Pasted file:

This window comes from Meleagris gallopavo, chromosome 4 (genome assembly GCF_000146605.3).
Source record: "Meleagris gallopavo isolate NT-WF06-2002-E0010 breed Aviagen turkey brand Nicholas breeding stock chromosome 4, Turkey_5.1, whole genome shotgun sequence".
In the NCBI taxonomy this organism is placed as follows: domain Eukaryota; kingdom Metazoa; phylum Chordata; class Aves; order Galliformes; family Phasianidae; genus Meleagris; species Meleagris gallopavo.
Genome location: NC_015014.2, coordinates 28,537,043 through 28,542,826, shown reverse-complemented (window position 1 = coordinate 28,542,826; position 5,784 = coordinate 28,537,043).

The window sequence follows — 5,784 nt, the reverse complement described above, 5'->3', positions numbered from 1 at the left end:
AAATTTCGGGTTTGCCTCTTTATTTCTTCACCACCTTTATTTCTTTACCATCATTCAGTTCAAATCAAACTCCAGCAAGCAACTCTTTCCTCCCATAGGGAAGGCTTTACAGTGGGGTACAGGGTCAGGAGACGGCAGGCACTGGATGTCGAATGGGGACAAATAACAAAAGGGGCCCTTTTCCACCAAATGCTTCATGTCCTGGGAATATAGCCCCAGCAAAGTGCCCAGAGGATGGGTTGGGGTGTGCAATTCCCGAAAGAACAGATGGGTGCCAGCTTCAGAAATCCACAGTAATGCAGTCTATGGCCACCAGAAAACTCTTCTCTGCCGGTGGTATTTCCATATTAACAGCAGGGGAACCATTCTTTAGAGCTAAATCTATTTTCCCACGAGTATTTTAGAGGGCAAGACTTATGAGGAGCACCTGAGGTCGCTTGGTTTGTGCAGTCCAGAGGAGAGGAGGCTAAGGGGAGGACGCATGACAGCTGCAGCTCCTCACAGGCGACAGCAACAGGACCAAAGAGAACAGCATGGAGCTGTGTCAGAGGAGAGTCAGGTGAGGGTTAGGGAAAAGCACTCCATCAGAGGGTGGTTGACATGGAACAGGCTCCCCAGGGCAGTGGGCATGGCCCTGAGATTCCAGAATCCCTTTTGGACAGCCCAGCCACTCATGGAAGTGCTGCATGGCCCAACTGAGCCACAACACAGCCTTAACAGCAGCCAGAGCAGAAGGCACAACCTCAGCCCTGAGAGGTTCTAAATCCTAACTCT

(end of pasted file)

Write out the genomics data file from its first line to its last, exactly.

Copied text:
This window comes from Meleagris gallopavo, chromosome 4 (genome assembly GCF_000146605.3).
Source record: "Meleagris gallopavo isolate NT-WF06-2002-E0010 breed Aviagen turkey brand Nicholas breeding stock chromosome 4, Turkey_5.1, whole genome shotgun sequence".
In the NCBI taxonomy this organism is placed as follows: domain Eukaryota; kingdom Metazoa; phylum Chordata; class Aves; order Galliformes; family Phasianidae; genus Meleagris; species Meleagris gallopavo.
Genome location: NC_015014.2, coordinates 28,537,043 through 28,542,826, shown reverse-complemented (window position 1 = coordinate 28,542,826; position 5,784 = coordinate 28,537,043).

The window sequence follows — 5,784 nt, the reverse complement described above, 5'->3', positions numbered from 1 at the left end:
AAATTTCGGGTTTGCCTCTTTATTTCTTCACCACCTTTATTTCTTTACCATCATTCAGTTCAAATCAAACTCCAGCAAGCAACTCTTTCCTCCCATAGGGAAGGCTTTACAGTGGGGTACAGGGTCAGGAGACGGCAGGCACTGGATGTCGAATGGGGACAAATAACAAAAGGGGCCCTTTTCCACCAAATGCTTCATGTCCTGGGAATATAGCCCCAGCAAAGTGCCCAGAGGATGGGTTGGGGTGTGCAATTCCCGAAAGAACAGATGGGTGCCAGCTTCAGAAATCCACAGTAATGCAGTCTATGGCCACCAGAAAACTCTTCTCTGCCGGTGGTATTTCCATATTAACAGCAGGGGAACCATTCTTTAGAGCTAAATCTATTTTCCCACGAGTATTTTAGAGGGCAAGACTTATGAGGAGCACCTGAGGTCGCTTGGTTTGTGCAGTCCAGAGGAGAGGAGGCTAAGGGGAGGACGCATGACAGCTGCAGCTCCTCACAGGCGACAGCAACAGGACCAAAGAGAACAGCATGGAGCTGTGTCAGAGGAGAGTCAGGTGAGGGTTAGGGAAAAGCACTCCATCAGAGGGTGGTTGACATGGAACAGGCTCCCCAGGGCAGTGGGCATGGCCCTGAGATTCCAGAATCCCTTTTGGACAGCCCAGCCACTCATGGAAGTGCTGCATGGCCCAACTGAGCCACAACACAGCCTTAACAGCAGCCAGAGCAGAAGGCACAACCTCAGCCCTGAGAGGTTCTAAATCCTAACTCT